Credited with inventing “silkpunk” – which blends elements of sci fi and fantasy with East Asian antiquity – Liu says the genre is his attempt as a technologist and as a thinker to reimagine and “punkify” traditional East Asian technologies. These include things like philosophy, engineering, or political theory not typically associated with the latest tech craze.
“When we speak about indigenous or so-called non-Western philosophy, we speak of them as though they are not relevant in modernity, they are just alternative ways in the past,” explains Liu, who points to the growing movement of techno shamanism as an effort to reinterpret and reintegrate traditional indigenous ways as a core part of modernity and not merely “something to be preserved.”
When she was young, Isis Asare started a book club and shared her enthusiasm for reading with friends. Today she runs Sistah Scifi, an online bookstore. Asare says it’s “a cauldron of all things Afro-futuristic casting spells to uplift literature written by Black women.”
Asare, who says she loves technology and imagining the future from a Black diaspora POV, pointed to the book Afrofuturism: A History of Black Futures as an example of the kinds of works now emerging. The book is a companion to a yearlong exhibition at the National Museum of African American History and Culture in Washington DC that explores Afrofuturism across literature, music, cinema and television.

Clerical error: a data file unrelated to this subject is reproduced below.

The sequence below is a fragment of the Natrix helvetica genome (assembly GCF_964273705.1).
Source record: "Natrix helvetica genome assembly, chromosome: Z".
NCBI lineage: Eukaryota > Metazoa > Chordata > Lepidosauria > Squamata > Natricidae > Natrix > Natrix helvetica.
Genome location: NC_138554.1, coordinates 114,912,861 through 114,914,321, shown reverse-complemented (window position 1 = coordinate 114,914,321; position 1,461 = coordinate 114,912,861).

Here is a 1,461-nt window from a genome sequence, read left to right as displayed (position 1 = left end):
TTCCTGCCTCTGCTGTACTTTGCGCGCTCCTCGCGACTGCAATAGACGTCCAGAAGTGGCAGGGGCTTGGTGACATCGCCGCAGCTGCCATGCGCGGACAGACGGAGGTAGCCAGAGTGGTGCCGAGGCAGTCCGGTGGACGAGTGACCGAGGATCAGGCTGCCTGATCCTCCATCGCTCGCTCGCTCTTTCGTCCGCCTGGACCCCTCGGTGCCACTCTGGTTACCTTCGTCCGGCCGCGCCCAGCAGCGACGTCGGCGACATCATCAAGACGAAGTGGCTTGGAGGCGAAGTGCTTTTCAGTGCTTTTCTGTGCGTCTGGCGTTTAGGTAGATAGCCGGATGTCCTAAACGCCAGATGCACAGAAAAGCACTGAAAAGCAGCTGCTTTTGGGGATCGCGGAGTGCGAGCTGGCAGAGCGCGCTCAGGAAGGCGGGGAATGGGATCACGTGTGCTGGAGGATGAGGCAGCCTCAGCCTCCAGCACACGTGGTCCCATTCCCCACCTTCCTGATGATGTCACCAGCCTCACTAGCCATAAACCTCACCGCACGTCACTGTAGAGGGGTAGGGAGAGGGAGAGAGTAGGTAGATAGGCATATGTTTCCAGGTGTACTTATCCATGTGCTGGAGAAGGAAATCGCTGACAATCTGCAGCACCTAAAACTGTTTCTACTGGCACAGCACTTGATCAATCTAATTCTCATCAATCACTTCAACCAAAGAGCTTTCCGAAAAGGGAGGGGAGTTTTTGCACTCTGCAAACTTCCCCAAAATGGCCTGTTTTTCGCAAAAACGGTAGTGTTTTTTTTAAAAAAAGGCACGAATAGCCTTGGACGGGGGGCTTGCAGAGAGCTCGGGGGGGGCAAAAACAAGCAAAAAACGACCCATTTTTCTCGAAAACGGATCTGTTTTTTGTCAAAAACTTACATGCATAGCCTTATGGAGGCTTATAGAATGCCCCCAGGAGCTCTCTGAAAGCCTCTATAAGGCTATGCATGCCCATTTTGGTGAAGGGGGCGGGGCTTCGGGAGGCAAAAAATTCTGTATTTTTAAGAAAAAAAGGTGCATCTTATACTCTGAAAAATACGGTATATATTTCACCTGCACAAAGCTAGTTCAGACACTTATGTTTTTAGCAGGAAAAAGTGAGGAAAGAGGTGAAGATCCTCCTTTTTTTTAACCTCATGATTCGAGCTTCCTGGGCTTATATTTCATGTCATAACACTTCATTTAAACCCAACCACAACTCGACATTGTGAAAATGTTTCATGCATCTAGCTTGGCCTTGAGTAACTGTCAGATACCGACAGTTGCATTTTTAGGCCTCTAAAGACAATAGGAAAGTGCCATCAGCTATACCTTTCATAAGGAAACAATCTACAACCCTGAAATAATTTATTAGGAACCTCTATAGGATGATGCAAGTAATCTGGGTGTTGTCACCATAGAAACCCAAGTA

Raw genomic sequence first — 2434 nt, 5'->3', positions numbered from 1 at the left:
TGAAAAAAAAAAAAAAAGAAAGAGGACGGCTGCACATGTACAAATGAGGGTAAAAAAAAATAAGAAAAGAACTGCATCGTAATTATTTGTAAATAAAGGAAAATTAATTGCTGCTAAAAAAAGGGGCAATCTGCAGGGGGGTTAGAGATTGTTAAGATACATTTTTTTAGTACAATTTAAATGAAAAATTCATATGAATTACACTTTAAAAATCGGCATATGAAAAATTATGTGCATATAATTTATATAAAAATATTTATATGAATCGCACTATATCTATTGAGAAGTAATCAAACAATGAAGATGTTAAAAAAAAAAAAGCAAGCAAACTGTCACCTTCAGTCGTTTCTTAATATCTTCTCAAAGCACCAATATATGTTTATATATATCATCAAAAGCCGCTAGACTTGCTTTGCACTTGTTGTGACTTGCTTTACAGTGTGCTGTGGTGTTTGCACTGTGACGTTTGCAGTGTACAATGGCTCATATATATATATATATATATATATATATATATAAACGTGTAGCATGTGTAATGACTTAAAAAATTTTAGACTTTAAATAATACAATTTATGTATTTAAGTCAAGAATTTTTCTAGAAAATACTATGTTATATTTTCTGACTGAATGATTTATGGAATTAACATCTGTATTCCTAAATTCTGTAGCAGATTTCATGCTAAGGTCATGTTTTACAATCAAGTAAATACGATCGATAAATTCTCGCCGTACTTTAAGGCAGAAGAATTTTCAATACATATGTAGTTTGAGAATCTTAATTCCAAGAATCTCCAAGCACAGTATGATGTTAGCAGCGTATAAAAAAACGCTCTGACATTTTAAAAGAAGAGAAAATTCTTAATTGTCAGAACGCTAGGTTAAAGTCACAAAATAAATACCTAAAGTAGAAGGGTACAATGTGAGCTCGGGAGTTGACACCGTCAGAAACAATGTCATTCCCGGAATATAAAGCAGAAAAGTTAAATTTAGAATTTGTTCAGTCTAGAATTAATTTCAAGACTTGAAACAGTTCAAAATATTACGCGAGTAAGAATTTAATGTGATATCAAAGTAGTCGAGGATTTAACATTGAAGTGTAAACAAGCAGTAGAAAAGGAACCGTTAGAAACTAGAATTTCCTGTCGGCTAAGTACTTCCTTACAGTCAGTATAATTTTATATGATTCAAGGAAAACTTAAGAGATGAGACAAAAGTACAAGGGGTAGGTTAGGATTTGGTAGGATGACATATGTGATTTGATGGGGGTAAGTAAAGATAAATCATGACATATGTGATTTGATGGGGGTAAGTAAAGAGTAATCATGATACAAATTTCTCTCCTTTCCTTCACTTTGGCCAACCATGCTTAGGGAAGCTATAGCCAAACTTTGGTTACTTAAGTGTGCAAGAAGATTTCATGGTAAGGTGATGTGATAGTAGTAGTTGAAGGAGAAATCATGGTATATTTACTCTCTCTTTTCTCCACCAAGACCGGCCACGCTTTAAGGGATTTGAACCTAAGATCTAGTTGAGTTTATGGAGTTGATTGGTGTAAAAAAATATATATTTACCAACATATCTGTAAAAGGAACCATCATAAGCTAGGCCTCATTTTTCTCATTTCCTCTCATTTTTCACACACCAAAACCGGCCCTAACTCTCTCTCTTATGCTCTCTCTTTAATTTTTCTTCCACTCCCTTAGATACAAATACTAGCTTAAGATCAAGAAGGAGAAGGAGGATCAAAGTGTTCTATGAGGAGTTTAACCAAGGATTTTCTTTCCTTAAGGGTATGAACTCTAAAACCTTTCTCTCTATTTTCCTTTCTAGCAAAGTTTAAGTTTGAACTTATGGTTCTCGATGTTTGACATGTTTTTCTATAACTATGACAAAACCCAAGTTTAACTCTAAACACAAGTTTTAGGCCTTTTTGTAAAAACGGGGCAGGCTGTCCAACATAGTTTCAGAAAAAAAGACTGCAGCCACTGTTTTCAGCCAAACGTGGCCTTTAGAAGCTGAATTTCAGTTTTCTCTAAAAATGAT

“Looking at Black literature, historically, there’s a lot of concentration in urban fiction, there’s a lot of concentration in celebrity biographies, but there wasn’t a lot of focus on black speculative fiction,” Asare says.
She described authors Toni Morrison and Alice Walker as early pioneers in speculative fiction, drawing a direct line from their works to films like Blackula (1972) and more recently Black Panther (2018), which Asare says has sparked renewed interest in Afrofuturism.
Global challenges, local settings
Halfway around the world in India, Samit Basu imagined an anti-dystopian novel set in 2030 called The City Inside. The novel, published last year, offers a lens into a near-future Delhi through the eyes of a female protagonist whose job as a social media influencer is interrupted by the encroaching issues of creeping authoritarianism, climate change and social disruption.
Basu, who says he turned to sci fi for the creative freedom he hoped it would give him, describes publishing culture in the US as “mostly one of constraints,” comparing it to “filling in a visa form. My imagination or my perception of reality has to be shaped into boxes that I wasn’t aware existed and are not necessary.”
Still, he says he was surprised the book’s setting in the Indian capital was not an issue for American readers.
“All over the world, we are essentially dealing with the same problems,” noted Basu. “But the specific local settings of those problems are dependent on the local cultures where people are experiencing them.”